Author Topic: Safe areas to work using simple trigonometry  (Read 2236 times)

Lyle Brotherton

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Safe areas to work using simple trigonometry
« on: October 06, 2011, 01:26:25 PM »
Hope to post first new technique that I have encountered within next couple of days – see today’s blog.

It has given me a few ideas for the visual distance tool, which frankly I have been struggling to simplify into a creditcard sized tool, like the slope tool etc.
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captain paranoia

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Re: Safe areas to work using simple trigonometry
« Reply #1 on: August 29, 2013, 06:32:46 PM »
I found this old topic whilst looking for something else...

Lyle's blog post is here.

Essentially, this is an application of geometry (similar triangles) to measure out an object's height on the ground.

The technique, as described by Lyle (using a 300mm stick at arm's length), would result in a 'safe distance' of about twice the building height, because "arm's length" is about 600mm.  So, aligning the 300mm stick with the building height at a distance of 600mm would result in a similar triangle where the base length is twice the height; i.e. the safe distance is twice the height.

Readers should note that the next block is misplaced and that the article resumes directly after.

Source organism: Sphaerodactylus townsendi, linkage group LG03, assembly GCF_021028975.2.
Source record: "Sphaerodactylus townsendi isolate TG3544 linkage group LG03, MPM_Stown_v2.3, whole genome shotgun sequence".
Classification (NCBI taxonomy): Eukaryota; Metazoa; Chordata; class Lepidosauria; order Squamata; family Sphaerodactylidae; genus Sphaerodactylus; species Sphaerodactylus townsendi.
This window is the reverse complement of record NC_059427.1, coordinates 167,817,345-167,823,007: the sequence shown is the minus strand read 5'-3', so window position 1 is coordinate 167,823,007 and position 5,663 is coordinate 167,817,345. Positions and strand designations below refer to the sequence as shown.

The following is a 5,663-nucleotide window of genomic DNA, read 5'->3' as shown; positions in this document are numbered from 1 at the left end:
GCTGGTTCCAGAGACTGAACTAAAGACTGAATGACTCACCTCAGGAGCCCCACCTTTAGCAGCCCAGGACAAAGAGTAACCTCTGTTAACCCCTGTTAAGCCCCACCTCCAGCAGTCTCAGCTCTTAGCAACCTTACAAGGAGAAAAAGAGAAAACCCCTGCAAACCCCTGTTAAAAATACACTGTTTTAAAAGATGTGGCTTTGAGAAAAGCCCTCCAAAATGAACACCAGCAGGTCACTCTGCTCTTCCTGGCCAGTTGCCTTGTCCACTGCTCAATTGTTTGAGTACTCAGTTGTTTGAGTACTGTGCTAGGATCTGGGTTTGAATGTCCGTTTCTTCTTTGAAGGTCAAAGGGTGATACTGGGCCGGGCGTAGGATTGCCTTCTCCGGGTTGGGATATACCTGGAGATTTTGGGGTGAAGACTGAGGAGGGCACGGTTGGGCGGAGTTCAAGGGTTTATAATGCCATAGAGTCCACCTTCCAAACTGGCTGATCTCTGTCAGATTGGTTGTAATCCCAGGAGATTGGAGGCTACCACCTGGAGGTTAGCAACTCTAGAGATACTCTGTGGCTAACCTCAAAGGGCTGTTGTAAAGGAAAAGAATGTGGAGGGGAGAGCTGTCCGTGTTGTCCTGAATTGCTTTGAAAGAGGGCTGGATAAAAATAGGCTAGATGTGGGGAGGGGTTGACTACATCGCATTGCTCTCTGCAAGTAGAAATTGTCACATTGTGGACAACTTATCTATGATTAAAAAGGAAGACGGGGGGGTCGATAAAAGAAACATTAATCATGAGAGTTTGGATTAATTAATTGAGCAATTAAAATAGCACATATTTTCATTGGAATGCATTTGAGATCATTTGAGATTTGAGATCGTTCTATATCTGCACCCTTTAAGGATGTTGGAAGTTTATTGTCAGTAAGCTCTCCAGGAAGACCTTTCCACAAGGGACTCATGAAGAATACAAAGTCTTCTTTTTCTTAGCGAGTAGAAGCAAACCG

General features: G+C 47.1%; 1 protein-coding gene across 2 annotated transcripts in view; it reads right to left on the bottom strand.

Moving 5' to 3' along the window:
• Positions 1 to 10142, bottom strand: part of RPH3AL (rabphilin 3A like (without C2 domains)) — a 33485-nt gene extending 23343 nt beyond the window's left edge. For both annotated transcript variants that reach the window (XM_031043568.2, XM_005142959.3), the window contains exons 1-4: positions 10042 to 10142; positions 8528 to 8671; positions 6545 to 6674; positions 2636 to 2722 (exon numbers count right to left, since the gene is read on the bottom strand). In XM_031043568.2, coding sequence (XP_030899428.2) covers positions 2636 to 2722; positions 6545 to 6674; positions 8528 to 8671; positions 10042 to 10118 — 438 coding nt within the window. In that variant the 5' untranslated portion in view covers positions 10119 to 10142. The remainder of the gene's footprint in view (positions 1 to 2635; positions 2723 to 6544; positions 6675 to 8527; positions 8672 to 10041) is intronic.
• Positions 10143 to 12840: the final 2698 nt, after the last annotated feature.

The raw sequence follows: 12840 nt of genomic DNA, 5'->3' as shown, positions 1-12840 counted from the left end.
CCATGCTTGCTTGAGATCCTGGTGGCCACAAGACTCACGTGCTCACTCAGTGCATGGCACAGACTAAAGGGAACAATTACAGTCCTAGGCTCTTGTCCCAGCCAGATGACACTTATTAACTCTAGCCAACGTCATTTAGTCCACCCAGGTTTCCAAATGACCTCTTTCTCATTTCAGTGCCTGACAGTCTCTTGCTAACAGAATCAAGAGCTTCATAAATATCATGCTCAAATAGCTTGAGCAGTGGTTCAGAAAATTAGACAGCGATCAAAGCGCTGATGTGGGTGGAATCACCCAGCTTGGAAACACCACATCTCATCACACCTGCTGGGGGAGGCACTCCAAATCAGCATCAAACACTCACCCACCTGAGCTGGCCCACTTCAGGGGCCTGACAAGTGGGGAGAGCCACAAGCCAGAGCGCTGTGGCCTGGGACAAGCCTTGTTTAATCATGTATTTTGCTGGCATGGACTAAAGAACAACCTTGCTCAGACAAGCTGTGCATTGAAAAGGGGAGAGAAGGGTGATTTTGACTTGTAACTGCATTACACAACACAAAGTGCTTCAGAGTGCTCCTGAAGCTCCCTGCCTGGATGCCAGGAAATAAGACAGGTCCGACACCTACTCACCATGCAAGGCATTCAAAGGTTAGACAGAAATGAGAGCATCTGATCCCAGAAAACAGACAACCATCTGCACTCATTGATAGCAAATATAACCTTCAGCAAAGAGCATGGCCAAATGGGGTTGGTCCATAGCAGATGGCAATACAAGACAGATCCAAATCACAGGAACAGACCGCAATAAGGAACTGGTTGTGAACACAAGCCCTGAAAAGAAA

This puzzled me for a while, but I thought it might be a prudent safety measure to stay twice the building height away to give protection from flying debris in the event that the building collapses; possibly a useful 'rule of thumb'.

Then I read the blog, and saw Andy Harris' post.  In this, he explains the lumberjacking origin of the technique (I've seen it used to measure the height of trees).  Andy's technique takes a stick that is likely to be longer than your arm (1m), and then adjusts the grasp on the stick until one end just touches the shoulder.  The reason for doing this is to ensure that the height of stick protruding from your hand is the same as the distance from your eye to the stick.  Aligning the 'visible' (i.e. above the hand) part of the stick with the top and bottom of the building/tree result in a similar triangle of 1:1, i.e. the distance from eye to tree is the same as the height of the tree.  This should ensure that you're just outside the fall range of a felled tree.  You can measure the height of the tree either by holding the stick sideways as described, and getting someone to stand where the tip of the stick appears, or you can simply walk towards the tree, counting paces.

For completeness, you need to add the height of your hand from the ground to any measurement...